It took a diagram and some pretty ugly pies, but this time it clicked. You just make a “u” shape with your thumb and forefinger on one hand and place them on the inside rim of the dough. Simultaneously, you take the forefinger of your other hand and push it into the center of your other two fingers (gently). Just go look up a diagram… I still need to practice, but at least it’s presentable.
Overall, the apple pie recipe that I used turned out really good. I took a technique suggestion and sliced and cubed my apples so that they would lay more compactly. The pie held together perfectly. Here’s the filling and topping recipes (taken from Pie by Ken Haedrich):
1 recipe pie crust of choice
7 cups peeled and thinly sliced and cubed Golden Delicious apples (turned out that one apple was pretty much a cup).
1/3 cup plus 1 Tablespoon granulated sugar
Juice and zest of 1 lemon
1/4 teaspoon nutmeg
1 1/2 Tablespoons cornstarch
Oatmeal crumb topping
1 cup all-purpose flour
1/2 cup rolled oats
2/3 cup firmly packed light brown sugar
1/2 teaspoon cinnamon
1/4 teaspoon salt
1 stick cold unsalted butter but into 1/4 inch pieces
1. Prepare your crust, roll to a 13 inch circle, place into a 91/2 inch deep dish pan. Gently tuck the dough into the pan and sculpt the edge. Place in refrigerator.
2. Combine apples, 1/3 cup sugar, and lemon juice and zest. *FEEDBACK: I thought there was too much lemon. Next time I will cut back on the lemon. Mix well and set aside for 10 minutes. Preheat oven to 400 (I’ve been baking on convection and can really tell a difference).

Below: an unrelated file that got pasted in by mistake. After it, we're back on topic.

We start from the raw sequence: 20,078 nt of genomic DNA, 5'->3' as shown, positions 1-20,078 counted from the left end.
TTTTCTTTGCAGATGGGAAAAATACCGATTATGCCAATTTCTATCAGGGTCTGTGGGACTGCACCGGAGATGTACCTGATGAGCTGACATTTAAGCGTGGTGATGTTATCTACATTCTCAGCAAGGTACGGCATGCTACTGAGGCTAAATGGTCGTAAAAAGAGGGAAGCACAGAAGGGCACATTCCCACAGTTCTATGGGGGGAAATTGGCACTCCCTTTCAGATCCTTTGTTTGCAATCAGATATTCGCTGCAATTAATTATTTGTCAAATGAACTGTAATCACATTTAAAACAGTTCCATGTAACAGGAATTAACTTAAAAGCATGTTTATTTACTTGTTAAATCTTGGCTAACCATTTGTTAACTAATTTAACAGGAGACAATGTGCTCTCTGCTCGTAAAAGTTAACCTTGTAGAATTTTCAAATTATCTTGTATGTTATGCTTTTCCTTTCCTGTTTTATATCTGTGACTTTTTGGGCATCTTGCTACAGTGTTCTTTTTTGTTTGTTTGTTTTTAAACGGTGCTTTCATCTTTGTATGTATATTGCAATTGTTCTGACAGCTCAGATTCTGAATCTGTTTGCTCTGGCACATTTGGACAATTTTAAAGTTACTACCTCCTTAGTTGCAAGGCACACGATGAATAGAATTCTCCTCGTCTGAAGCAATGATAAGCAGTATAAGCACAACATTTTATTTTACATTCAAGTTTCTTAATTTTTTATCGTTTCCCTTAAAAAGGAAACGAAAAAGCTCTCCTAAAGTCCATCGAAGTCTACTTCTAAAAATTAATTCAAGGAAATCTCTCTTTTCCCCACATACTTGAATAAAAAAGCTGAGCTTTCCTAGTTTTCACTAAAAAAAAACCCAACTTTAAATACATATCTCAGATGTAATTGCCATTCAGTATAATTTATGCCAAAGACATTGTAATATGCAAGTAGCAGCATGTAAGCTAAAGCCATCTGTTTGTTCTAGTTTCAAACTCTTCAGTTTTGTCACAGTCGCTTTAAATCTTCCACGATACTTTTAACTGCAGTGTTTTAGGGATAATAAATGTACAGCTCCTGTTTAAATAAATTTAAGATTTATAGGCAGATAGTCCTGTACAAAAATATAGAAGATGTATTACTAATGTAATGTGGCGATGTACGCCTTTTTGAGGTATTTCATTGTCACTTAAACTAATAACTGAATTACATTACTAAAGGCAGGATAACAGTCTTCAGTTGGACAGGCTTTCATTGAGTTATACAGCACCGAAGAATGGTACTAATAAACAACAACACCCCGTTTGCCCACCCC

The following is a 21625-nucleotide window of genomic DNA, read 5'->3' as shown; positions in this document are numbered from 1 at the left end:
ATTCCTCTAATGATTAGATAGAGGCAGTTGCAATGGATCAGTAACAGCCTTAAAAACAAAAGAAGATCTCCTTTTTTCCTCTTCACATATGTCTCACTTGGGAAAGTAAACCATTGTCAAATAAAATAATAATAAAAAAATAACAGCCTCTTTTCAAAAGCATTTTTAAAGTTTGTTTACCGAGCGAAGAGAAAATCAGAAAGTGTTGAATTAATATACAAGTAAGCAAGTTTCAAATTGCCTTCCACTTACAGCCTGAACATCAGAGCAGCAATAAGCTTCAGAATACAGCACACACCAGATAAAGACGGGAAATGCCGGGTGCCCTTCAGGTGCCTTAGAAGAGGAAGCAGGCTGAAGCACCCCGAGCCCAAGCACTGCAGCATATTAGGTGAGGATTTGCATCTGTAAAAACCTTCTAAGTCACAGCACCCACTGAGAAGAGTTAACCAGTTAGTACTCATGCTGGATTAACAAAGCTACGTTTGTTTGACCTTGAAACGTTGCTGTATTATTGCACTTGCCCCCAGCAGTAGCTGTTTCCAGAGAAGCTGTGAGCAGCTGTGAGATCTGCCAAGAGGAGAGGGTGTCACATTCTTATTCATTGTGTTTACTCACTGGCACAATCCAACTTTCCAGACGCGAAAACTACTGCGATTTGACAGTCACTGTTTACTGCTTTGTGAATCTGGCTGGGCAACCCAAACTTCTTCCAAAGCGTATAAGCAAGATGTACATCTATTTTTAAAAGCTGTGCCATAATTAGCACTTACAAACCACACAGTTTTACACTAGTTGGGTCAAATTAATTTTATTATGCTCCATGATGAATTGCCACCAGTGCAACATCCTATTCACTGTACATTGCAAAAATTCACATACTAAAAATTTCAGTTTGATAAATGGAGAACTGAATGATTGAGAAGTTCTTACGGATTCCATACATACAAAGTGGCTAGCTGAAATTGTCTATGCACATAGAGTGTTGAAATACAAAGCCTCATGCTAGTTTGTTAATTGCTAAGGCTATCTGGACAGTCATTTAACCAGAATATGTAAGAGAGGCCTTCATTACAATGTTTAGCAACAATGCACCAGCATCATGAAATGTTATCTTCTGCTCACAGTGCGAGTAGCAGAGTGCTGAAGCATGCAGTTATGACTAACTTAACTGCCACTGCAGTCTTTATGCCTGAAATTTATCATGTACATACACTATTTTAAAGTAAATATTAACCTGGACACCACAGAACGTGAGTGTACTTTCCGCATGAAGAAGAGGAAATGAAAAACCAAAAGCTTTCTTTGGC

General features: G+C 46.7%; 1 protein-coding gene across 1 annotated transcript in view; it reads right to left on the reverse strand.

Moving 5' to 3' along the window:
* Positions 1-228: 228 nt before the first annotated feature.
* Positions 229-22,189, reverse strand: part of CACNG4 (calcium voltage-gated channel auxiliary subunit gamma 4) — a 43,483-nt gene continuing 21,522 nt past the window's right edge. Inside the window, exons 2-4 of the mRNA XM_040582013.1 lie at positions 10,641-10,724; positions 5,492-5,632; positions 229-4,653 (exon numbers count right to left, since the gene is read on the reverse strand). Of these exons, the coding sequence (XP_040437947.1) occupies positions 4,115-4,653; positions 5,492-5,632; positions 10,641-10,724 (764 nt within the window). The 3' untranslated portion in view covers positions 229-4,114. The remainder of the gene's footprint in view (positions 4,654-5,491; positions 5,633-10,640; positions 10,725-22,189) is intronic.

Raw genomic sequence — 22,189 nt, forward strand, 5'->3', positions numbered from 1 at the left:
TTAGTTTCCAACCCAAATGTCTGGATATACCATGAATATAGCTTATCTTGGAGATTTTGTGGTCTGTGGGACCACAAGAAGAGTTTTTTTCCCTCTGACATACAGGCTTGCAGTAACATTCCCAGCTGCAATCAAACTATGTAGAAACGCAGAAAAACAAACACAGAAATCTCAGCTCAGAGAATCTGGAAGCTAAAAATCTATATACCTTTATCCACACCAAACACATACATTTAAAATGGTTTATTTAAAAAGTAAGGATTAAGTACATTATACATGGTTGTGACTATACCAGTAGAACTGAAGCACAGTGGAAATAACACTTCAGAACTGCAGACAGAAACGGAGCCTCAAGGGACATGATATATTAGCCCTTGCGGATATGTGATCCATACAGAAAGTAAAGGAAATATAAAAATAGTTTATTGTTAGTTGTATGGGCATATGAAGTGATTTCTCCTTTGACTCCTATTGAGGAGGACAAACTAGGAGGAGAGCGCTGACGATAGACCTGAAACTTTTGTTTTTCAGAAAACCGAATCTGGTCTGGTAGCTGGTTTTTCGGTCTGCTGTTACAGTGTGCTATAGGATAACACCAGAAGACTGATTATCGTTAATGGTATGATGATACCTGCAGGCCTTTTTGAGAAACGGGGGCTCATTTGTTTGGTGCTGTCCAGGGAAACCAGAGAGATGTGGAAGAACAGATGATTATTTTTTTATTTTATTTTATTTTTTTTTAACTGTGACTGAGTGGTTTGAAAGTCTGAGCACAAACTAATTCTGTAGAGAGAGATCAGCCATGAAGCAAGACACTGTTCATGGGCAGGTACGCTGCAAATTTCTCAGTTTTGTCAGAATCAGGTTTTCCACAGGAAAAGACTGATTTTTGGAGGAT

3. In a small bowl, mix the remaining 1 T of sugar with the nutmeg and cornstarch (I also added a hint of cardomom). Add the mixture to the apples and stir the fruit well. Turn the filling into the chilled pie crust (you’ll see a lot of liquid at the bottom of the bowl, but it all needs to go in). Smooth out the filling and place pie in the center oven rack and bake for 30 minutes.
4. Meanwhile, make crumb topping. Put the flour, oats, brown sugar, cinnamon, and salt in a food processor and pulse several times to mix. Scatter the butter over the top. Pulse repeatedly until the mixture resembles fine crumbs. Empty the crumbs into a large bowl then rub them together between your fingers until you have large, buttery crumbs (I forgot this part on the first pie, but the topping was still good).
5. Remove the pie from the oven and reduce the temperature to 375. Dump the crumbs into the center of the pie, spreading them over the surface with your hands. Tamp them down lightly (it will be a little thick and you won’t see much apple if at all). Return the pie to the oven, placing it so that the part that faced the back of the oven now faces forward. Bake until bubbly and brown on top – 30-35 minutes. Make a crust shield with foil if the crust starts to brown too much. I bought a silicone crust shield and it was worth every penny.
When done, transfer pie to a wire rack and cool for at least an hour. The juices need time to set so that the pie isn’t runny when cut.
The finished product (which I totally forgot to take a picture of!) turned out really good. It might have been close to perfect if it had less lemon. And the best part of all, the crust was GOOD!
On deck in the fridge: Banana Cream Pie…